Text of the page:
For observers, a key to my success in this endeavor was the focal reducing lens that I purchased from Orion; it decreased the f-ratio of my 5-inch Schmidt-Cassegrain telescope from 10 to 6.3. That not only increases the field of view by more than a factor of 3 in area, but also increased sensitivity by concentrating the seeing disk of point sources onto fewer pixels, and allowed, for example, recording (faintly) the Earthlit dark side of the Moon.

    By measuring images showing the lunar cusps and terminator taken before and after the 4:46:15 UT event, I was able to determine that it occurred at an angle (measured from the Moon's center, called "cusp angle" in occultation terminology) of 77 deg. from the north cusp. Using also=20 the distance of 1.7' in from the edge, this puts the impact point in Oceanus Procellarum (Ocean of Storms) about 50 km east-northeast of the center of the 50-km crater Cardanus, at selenographic longitude 71 deg. W., latitude 14 deg. N., with estimated accuracy of 2 deg. or 50 km.

    David Dunham, IOTA, 1999 November 23

    Date: Tue, 23 Nov 1999 03:00:33 -0600
    From: Pedro Valdés Sada 
    To: Joan and David Dunham 
    CC: David Dunham 
    Subject: Re: Lunar impact seen & videorecorded; more records sought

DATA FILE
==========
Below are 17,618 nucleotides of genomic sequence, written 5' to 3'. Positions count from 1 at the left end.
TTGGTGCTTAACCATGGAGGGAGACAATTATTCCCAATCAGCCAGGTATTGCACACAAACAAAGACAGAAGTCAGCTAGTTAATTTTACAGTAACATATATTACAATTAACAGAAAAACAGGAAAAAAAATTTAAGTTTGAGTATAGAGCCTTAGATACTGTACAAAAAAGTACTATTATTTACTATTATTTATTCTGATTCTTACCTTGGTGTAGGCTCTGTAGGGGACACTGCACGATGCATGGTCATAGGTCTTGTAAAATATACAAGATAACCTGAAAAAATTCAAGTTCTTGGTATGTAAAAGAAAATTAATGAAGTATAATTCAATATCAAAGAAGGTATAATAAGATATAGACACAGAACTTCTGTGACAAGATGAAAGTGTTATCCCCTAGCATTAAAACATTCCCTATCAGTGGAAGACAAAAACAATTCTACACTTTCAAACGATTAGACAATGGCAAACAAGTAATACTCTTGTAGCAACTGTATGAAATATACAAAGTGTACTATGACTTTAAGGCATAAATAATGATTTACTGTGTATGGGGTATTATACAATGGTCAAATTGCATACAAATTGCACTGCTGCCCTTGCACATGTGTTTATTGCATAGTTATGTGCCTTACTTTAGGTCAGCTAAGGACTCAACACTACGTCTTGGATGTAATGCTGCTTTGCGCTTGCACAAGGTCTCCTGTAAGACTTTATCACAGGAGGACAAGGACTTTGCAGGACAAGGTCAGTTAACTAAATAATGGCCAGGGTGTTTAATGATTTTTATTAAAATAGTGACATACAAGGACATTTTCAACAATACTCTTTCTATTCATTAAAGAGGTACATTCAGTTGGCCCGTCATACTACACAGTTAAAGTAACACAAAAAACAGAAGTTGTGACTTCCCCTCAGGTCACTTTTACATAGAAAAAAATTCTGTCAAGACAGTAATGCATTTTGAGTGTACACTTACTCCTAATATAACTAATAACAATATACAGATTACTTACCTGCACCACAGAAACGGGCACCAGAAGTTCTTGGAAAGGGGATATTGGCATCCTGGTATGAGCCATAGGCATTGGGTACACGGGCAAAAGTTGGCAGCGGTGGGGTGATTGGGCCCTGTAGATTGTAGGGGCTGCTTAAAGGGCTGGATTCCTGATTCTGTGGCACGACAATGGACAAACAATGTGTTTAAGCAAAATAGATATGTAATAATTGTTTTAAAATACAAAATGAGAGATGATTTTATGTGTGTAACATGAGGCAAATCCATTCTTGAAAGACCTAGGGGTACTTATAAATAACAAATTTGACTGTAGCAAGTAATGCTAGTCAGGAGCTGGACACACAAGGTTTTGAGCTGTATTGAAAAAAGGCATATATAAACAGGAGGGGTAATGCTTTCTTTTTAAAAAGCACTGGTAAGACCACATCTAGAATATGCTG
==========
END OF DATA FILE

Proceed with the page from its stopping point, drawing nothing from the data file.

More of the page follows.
Hi David,

    I videotaped the non-illuminated side of the Moon for a while before the leonid meteor radiant rose. There was some trouble while doing it because I had allready committed myself to help with a large number of people that attended a talk I gave that night on the subject and then stayed for the meteor shower. So I had to keep an eye on the camera and telescope at the same time I was answering questions and talking with people.

    I checked my tape for the 4:46:15 UTC meteor crash on the Moon and could not find it. I must have been aiming elsewhere. I am not sure where because the FOV was too bright from the glare and I could not see the limb. Another problem was that the portable telescope was not polar alligned very well and I had to keep adjusting it every 5-10 minutes so the Moon would not drift out of the FOV.